Supplements and hot weather

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Does hot weather ruin your supplements?  These days it’s a question worth asking, especially if you order supplements online or leave your purchases sitting in a hot car.  I recently ordered some omega-3 supplements and then realized they could end up sitting outside in the heat, not a good way to treat fragile omega-3 fatty acids.  ConsumerLab.com (membership required) recently looked at the problem, and confirmed my thoughts about omega-3: heat is bad, although exposure to air is worse.  If your local grocery store has a cod liver oil section, it’s probably refrigerated, for good reason.  These types of bottled oils are high in omega-3 and definitely need to be kept refrigerated to prevent rancidity.

Mineral supplements come in mineral salt form, and as such are less susceptible to heat degradation.  Certain highly reactive vitamins, like A and C, can be degraded by heat.  While heat damage isn’t likely to make the supplements unhealthy, you might not get all the active vitamin you paid for.  Your best bet is to keep all supplements in a cool place, and keep omega-3 or other gel cap supplements in the refrigerator.  Plan your shopping trips so supplements are not left in a hot car.

Speaking of supplements, isn’t it better to just get nutrients from food?  After all, that’s what Mother Nature originally intended.  ConsumerLabs also addressed that question, giving the not-so-surprising answer that nutrients in natural form, in food, are likely better.  However, there’s little solid research evidence either way right now.  Some supplement versions of vitamins and minerals differ from the form found in foods.  In some cases, synthetic versions of vitamins appear to be better absorbed, as with folic acid.  On the other hand, recent research linking high dose vitamin E supplements to health risks focus on synthetic forms of this nutrient, not natural forms.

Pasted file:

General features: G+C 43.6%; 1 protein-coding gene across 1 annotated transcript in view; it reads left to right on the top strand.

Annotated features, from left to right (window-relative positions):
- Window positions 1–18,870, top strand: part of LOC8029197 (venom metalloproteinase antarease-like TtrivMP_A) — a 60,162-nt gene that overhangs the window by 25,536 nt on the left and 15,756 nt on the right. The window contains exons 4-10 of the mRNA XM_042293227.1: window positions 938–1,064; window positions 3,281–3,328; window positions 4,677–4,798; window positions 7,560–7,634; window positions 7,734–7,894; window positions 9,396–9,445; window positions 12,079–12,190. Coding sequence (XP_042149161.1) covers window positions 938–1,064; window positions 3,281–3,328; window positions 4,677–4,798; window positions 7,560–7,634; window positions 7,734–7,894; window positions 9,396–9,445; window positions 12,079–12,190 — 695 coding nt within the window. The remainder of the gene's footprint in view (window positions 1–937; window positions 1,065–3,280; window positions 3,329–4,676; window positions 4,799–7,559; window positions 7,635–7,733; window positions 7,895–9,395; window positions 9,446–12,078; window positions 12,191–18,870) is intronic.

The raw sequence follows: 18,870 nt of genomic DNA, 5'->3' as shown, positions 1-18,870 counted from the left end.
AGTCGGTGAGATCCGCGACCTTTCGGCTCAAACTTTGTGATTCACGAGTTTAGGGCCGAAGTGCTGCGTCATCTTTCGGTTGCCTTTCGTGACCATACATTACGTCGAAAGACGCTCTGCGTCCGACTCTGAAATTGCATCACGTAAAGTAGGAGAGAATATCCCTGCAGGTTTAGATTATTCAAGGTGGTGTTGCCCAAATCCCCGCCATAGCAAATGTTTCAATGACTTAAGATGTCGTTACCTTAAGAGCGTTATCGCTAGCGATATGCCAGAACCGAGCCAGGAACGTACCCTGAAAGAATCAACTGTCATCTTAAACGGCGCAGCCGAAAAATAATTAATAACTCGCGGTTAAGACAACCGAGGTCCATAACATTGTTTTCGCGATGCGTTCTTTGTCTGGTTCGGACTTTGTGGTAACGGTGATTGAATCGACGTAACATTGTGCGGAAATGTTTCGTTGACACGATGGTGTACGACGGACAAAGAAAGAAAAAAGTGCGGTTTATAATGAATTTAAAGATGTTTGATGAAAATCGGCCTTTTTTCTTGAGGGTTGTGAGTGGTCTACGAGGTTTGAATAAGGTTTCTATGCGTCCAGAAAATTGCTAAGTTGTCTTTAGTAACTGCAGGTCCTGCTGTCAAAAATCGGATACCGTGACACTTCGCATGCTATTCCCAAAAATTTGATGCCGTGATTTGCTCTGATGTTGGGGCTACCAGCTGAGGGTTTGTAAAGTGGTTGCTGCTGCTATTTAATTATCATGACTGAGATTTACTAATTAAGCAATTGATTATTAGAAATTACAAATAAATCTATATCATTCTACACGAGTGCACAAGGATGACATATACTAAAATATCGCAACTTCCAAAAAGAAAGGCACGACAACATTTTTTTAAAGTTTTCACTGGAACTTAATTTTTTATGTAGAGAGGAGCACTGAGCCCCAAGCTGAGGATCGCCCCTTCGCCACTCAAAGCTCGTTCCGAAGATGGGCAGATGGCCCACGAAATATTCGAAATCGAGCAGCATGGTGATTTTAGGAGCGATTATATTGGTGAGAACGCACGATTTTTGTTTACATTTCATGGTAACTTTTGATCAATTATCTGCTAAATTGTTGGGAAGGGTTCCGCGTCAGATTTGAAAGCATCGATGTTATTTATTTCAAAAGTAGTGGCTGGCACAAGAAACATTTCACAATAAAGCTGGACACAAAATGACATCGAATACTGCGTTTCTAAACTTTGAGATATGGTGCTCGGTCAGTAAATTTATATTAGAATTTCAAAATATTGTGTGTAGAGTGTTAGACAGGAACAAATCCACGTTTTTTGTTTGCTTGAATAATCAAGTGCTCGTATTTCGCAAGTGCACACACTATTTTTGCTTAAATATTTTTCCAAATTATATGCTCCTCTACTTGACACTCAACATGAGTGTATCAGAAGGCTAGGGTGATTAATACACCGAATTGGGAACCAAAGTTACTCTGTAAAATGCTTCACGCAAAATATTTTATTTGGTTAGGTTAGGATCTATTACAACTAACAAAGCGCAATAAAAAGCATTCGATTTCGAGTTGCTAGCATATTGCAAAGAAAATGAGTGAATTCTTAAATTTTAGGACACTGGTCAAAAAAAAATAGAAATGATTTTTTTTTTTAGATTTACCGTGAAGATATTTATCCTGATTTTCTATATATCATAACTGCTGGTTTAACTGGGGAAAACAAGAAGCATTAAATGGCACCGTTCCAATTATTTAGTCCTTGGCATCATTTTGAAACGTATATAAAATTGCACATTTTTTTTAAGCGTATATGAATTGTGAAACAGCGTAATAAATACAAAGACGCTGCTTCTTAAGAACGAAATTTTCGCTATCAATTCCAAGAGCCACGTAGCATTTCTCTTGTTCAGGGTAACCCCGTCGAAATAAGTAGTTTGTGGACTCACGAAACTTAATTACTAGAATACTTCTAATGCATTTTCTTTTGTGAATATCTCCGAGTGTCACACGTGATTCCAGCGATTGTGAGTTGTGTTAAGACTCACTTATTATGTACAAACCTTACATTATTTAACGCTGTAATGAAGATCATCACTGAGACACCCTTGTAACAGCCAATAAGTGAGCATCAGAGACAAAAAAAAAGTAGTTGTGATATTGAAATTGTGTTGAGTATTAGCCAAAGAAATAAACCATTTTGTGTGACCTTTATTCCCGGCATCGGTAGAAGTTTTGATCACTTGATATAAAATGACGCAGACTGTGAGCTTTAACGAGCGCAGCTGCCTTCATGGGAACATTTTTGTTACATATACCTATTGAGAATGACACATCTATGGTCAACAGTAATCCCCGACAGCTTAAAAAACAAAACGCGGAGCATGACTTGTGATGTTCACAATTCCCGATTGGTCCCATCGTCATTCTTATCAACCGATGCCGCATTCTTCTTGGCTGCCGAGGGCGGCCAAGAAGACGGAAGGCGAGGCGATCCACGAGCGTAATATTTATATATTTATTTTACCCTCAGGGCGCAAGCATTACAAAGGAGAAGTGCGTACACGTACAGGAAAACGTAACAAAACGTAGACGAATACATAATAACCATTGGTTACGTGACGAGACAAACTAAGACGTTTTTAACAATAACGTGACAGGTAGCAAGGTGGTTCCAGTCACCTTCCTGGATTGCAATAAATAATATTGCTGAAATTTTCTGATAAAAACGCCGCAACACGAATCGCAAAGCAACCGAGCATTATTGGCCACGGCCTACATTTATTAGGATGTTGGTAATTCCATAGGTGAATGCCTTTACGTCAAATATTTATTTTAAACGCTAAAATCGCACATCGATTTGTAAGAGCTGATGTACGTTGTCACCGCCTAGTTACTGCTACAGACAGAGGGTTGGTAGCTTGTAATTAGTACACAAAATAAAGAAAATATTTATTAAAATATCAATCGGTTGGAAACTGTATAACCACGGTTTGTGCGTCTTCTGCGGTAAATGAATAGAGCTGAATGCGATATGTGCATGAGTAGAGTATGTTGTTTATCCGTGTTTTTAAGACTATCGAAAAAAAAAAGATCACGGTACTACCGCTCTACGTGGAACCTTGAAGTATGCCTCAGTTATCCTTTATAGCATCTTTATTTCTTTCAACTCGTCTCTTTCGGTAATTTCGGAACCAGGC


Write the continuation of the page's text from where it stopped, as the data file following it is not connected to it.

The problem with getting supplements from food?  In a sedentary society, people don’t need so many calories, and so don’t need to eat so much food.  Less food means less nutrients consumed.  While it’s technically possible to eat a perfect diet of only whole foods, in small portions and still get enough vitamins and minerals, in reality few people are doing that.  There would be no room for discretionary calories, like ice cream or a cookie or even honey in your yoghurt, and forget about alcoholic beverages or soft drinks.  Supplements can make up the difference.  Unfortunately some people think supplements make junky food choices OK.  Here’s what I’d like to see: supplements that were truly supplemental, with maybe 1/3 of daily recommended intake of vitamins and/or minerals.  Not 100%, not 1000%, not some random mixture of 100% and 10% in the same multiple vitamin pill.  Meanwhile, if you buy any kind of supplements, don’t leave the bottles in a hot car, or let your delivery packages sit outside on the front porch in the blazing sun.

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